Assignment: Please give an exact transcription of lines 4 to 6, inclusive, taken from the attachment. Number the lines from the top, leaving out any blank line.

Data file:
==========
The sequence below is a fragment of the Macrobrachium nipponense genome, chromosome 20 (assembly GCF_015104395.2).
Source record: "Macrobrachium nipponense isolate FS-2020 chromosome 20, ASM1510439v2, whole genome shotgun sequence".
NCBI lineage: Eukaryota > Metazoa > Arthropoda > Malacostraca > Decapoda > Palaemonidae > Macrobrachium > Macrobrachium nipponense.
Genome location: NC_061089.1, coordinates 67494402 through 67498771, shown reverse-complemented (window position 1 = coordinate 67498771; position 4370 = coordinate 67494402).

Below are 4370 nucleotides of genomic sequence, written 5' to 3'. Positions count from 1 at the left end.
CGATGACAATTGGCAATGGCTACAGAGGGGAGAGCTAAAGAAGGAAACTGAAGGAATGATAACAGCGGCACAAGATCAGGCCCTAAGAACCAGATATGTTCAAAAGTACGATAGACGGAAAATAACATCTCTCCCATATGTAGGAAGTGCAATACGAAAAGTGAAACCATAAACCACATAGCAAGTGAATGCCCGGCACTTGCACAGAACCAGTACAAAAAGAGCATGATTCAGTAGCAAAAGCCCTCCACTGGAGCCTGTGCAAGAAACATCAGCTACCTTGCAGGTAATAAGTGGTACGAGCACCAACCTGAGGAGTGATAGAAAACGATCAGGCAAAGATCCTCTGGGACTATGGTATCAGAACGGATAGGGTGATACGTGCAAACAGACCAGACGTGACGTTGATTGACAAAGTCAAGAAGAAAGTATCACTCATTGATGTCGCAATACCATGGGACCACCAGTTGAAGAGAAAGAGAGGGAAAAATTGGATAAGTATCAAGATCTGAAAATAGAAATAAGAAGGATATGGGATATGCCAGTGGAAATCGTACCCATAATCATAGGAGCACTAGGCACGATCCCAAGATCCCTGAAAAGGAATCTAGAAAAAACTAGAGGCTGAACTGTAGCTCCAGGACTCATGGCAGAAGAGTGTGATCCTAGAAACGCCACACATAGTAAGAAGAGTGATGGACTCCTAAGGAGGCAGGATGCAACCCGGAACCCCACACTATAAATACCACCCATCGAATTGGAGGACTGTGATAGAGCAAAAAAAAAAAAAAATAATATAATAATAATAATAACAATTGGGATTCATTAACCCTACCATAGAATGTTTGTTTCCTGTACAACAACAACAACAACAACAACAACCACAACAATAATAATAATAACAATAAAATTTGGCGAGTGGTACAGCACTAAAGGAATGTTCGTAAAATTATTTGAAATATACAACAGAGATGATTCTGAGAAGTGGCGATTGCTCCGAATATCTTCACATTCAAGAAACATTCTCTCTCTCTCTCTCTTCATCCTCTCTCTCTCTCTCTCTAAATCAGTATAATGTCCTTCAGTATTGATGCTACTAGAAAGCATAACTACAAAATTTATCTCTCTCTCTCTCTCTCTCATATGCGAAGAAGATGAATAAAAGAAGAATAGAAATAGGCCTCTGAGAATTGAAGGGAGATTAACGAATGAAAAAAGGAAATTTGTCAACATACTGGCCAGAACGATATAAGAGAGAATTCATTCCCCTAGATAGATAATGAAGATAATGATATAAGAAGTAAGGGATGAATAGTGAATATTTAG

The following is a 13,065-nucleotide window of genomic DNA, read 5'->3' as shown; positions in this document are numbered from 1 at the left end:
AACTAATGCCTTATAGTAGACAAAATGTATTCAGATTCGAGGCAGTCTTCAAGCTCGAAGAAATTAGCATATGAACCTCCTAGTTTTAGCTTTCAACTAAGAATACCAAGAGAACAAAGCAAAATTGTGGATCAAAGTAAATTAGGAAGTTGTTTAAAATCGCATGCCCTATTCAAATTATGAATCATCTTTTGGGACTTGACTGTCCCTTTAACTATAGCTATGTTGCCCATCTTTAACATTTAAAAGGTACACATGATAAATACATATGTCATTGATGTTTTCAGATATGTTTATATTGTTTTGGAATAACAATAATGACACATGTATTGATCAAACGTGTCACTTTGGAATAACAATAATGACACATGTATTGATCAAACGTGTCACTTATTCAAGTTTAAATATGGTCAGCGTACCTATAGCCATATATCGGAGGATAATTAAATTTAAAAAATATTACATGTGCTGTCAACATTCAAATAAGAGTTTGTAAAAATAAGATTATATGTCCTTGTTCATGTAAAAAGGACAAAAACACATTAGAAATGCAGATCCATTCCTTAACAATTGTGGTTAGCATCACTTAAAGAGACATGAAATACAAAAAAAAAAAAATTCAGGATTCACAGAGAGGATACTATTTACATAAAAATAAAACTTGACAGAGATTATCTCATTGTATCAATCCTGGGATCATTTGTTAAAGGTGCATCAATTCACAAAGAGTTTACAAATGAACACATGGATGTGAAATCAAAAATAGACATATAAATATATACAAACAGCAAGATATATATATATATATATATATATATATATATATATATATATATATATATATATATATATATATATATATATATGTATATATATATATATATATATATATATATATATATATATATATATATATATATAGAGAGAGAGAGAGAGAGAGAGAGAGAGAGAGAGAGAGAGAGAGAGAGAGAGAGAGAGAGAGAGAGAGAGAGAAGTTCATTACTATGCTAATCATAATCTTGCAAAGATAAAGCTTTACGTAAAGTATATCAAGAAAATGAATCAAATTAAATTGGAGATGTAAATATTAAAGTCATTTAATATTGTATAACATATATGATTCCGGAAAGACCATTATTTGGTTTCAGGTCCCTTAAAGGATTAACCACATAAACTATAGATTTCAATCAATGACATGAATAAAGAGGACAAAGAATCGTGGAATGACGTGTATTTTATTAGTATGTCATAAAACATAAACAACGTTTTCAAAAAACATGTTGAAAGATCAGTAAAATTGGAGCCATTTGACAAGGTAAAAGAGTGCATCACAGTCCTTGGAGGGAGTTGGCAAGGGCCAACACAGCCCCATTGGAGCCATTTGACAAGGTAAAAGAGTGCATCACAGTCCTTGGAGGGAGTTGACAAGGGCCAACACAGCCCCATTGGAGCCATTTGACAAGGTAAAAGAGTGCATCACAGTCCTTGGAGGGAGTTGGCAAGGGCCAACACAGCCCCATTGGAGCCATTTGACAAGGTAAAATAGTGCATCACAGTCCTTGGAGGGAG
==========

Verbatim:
Genome location: NC_061089.1, coordinates 67494402 through 67498771, shown reverse-complemented (window position 1 = coordinate 67498771; position 4370 = coordinate 67494402).

Below are 4370 nucleotides of genomic sequence, written 5' to 3'. Positions count from 1 at the left end.
CGATGACAATTGGCAATGGCTACAGAGGGGAGAGCTAAAGAAGGAAACTGAAGGAATGATAACAGCGGCACAAGATCAGGCCCTAAGAACCAGATATGTTCAAAAGTACGATAGACGGAAAATAACATCTCTCCCATATGTAGGAAGTGCAATACGAAAAGTGAAACCATAAACCACATAGCAAGTGAATGCCCGGCACTTGCACAGAACCAGTACAAAAAGAGCATGATTCAGTAGCAAAAGCCCTCCACTGGAGCCTGTGCAAGAAACATCAGCTACCTTGCAGGTAATAAGTGGTACGAGCACCAACCTGAGGAGTGATAGAAAACGATCAGGCAAAGATCCTCTGGGACTATGGTATCAGAACGGATAGGGTGATACGTGCAAACAGACCAGACGTGACGTTGATTGACAAAGTCAAGAAGAAAGTATCACTCATTGATGTCGCAATACCATGGGACCACCAGTTGAAGAGAAAGAGAGGGAAAAATTGGATAAGTATCAAGATCTGAAAATAGAAATAAGAAGGATATGGGATATGCCAGTGGAAATCGTACCCATAATCATAGGAGCACTAGGCACGATCCCAAGATCCCTGAAAAGGAATCTAGAAAAAACTAGAGGCTGAACTGTAGCTCCAGGACTCATGGCAGAAGAGTGTGATCCTAGAAACGCCACACATAGTAAGAAGAGTGATGGACTCCTAAGGAGGCAGGATGCAACCCGGAACCCCACACTATAAATACCACCCATCGAATTGGAGGACTGTGATAGAGCAAAAAAAAAAAAAAATAATATAATAATAATAATAACAATTGGGATTCATTAACCCTACCATAGAATGTTTGTTTCCTGTACAACAACAACAACAACAACAACAACCACAACAATAATAATAATAACAATAAAATTTGGCGAGTGGTACAGCACTAAAGGAATGTTCGTAAAATTATTTGAAATATACAACAGAGATGATTCTGAGAAGTGGCGATTGCTCCGAATATCTTCACATTCAAGAAACATTCTCTCTCTCTCTCTCTTCATCCTCTCTCTCTCTCTCTCTAAATCAGTATAATGTCCTTCAGTATTGATGCTACTAGAAAGCATAACTACAAAATTTATCTCTCTCTCTCTCTCTCTCATATGCGAAGAAGATGAATAAAAGAAGAATAGAAATAGGCCTCTGAGAATTGAAGGGAGATTAACGAATGAAAAAAGGAAATTTGTCAACATACTGGCCAGAACGATATAAGAGAGAATTCATTCCCCTAGATAGATAATGAAGATAATGATATAAGAAGTAAGGGATGAATAGTGAATATTTAG